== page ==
TONTY DE LIETTE (Deliette, Desliettes), CHARLES-HENRI-JOSEPH DE, officer in the Louisiana colonial regular troops; b. 13 May 1697, probably in Montreal, to Alphonse Tonty* and Marie-Anne Picoté de Belestre; d. 9 July 1749 in Montreal.
On 19 March 1720 Charles-Henri-Joseph de Tonty was commissioned lieutenant in the Louisiana colonial regular troops. He was assigned to Pierre d’Artaguiette’s company and began two decades of service among the Missouris and Illinois. On 16 Feb. 1722, during a brief visit to Canada, he married Marie-Madeleine Sabourin in Chambly. Their only child, born in April 1723, died at Chambly in infancy. Joseph married Louise Renaud Dubuisson in Montreal on 15 Sept. 1732 and probably took her to Fort de Chartres (near Prairie du Rocher, Ill.) where, according to the 1732 census, he owned a house, two cows, and two pigs. He was second in command under Claude-Antoine de Bermen de La Martinière at Baie-des-Puants (Green Bay, Wis.) in 1737 and the following year was appointed commandant of the post, a vital link between the Great Lakes and the Mississippi. He served a short term as commandant of Fort Frontenac (Kingston, Ont.) in 1746 and returned to Montreal where he died on 9 July 1749.
Several authors have confused Joseph with his brothers and with his father’s cousin. Three of his brothers were militarily active. Alphonse was commissioned ensign in Île Royale (Cape Breton Island) in 1714; he petitioned for a lieutenancy in 1716, to which he was promoted in 1721 in Martinique. He was raised to captain in 1725. Claude-Joseph requested and received a half-pay ensigncy in 1730 while working as an assistant garrison adjutant in Canada. Pierre-Antoine was killed with several other young officers in the 1736 Chickasaw war. The death date of Joseph’s second cousin Pierre-Charles de Liette* was questioned in his biography in volume II of the DCB. Charlevoix wrote that de Liette had died in 1721; other sources indicated the death of a de Liette in 1728 or 1729. The possibility of a third de Liette was entertained because documents showed that the de Liette active between 1721 and 1728/29 could not have been Joseph. Subsequent research reveals that Charlevoix was probably mistaken and that Pierre-Charles may have lived until 1728/29. Whatever the case, Joseph did not add the title “de Liette” to his name until after 1729.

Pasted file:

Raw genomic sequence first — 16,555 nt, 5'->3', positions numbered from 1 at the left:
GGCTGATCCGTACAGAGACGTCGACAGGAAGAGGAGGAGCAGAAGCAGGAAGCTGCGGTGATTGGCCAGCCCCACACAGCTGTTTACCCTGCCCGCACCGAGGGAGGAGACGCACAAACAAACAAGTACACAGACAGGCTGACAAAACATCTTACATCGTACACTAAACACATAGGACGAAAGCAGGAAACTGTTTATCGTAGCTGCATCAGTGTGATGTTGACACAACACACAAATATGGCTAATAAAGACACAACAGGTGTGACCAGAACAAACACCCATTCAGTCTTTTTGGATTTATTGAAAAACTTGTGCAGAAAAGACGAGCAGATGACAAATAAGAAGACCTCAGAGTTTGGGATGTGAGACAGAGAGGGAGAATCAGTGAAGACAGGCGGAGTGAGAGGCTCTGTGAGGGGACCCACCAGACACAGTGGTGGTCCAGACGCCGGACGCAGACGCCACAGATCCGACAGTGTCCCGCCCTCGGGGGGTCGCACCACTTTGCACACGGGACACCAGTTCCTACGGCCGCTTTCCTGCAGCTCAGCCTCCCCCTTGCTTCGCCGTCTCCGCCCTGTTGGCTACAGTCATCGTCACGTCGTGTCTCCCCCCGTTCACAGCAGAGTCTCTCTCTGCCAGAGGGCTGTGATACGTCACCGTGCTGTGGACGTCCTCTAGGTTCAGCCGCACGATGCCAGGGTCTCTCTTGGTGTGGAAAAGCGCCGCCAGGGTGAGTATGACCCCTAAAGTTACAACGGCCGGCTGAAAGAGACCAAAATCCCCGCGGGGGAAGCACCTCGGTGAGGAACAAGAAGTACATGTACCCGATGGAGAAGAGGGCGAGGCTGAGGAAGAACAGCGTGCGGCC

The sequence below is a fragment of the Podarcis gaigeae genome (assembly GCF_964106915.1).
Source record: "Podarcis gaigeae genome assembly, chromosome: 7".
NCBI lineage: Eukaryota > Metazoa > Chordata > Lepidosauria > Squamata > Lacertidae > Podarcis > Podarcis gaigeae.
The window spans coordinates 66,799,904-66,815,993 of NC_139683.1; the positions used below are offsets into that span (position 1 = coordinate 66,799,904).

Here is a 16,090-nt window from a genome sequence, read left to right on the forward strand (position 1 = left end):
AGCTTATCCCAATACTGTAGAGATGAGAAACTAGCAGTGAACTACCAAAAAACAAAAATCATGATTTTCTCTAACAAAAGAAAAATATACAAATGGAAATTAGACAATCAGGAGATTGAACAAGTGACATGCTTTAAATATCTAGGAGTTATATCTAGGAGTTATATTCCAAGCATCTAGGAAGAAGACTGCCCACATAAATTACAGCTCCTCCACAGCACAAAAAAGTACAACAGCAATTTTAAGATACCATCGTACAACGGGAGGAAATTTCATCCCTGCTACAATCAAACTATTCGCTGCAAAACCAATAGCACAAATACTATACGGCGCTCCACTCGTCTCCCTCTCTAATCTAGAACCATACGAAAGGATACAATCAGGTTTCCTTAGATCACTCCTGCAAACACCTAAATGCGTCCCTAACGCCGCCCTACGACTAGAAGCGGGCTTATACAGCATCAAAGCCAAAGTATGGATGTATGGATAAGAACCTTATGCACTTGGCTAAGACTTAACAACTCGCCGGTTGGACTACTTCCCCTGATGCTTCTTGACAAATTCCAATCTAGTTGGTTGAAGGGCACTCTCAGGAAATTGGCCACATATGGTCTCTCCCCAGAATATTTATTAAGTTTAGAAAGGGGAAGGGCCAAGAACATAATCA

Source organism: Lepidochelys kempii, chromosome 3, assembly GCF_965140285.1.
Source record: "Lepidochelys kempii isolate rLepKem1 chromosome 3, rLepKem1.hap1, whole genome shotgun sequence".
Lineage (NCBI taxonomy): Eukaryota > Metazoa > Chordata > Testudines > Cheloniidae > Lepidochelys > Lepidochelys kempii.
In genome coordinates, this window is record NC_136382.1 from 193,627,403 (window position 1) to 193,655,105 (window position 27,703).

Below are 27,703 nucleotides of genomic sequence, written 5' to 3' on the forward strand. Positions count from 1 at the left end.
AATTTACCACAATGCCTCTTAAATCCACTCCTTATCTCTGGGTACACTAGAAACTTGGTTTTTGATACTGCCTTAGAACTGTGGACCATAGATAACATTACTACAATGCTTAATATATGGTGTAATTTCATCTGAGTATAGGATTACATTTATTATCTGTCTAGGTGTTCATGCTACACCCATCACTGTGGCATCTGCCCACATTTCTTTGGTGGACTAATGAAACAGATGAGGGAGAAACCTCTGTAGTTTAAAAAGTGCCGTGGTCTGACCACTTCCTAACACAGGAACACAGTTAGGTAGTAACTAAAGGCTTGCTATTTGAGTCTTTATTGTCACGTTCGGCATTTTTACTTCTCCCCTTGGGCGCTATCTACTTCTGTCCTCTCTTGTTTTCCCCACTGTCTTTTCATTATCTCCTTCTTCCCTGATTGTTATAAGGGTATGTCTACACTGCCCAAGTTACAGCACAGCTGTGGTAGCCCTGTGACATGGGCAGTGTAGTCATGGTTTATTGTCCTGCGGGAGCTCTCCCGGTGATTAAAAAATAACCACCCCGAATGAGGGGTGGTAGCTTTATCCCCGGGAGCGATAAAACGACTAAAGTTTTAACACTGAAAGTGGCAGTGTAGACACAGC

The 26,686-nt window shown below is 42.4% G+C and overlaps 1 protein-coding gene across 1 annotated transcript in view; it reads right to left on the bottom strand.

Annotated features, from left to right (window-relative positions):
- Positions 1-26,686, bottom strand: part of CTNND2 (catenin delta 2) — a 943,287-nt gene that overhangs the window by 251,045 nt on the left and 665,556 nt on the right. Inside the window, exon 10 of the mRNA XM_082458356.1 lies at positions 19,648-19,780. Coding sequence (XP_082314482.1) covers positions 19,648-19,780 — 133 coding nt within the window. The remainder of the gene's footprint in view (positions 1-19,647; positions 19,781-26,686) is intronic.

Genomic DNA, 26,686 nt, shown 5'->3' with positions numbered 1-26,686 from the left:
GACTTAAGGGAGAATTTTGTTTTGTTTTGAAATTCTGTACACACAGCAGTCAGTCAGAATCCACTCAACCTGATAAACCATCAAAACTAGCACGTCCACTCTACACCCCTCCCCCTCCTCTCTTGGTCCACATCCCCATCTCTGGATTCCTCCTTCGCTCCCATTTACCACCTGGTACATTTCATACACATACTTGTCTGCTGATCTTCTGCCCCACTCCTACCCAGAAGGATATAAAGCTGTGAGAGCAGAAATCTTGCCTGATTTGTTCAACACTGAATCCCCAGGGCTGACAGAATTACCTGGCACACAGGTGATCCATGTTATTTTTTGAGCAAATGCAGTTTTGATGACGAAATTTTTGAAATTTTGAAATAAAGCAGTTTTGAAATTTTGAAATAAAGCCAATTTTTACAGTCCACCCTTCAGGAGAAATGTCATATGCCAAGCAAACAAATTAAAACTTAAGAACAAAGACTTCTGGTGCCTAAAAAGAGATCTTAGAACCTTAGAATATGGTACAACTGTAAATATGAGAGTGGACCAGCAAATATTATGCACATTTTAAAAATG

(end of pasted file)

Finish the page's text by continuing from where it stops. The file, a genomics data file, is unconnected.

AN, Col., B, 35, f.126; 43, ff.47, 272, 345, 351; C11A, 37, f.196; 51; 52, f.214; C13A, 6, f.332v; 11, ff.89v–96v, 323, 360; D2C, 47; 222/2, pp.133, 275, 276 (PAC transcripts); E, 42; Marine, C7, 324; Section Outre-Mer, G1, 464/2, p.283 (PAC transcript). ANQ-M, Greffe de J.-C. Porlier, 25 mai 1738; Greffe de Pierre Panet, 3 août 1761. Chicago Historical Society, Otto L. Schmidt collection, II, 248. Charlevoix, Histoire de la N.-F. (1744), IV, 235; VI, 165, 168. Royal Fort Frontenac (Preston and Lamontagne). Tanguay, Dictionnaire. Belting, Kaskaskia, 49. Gosselin, L’Église du Canada jusqu’à la conquête, III, 317. Kellogg, French régime.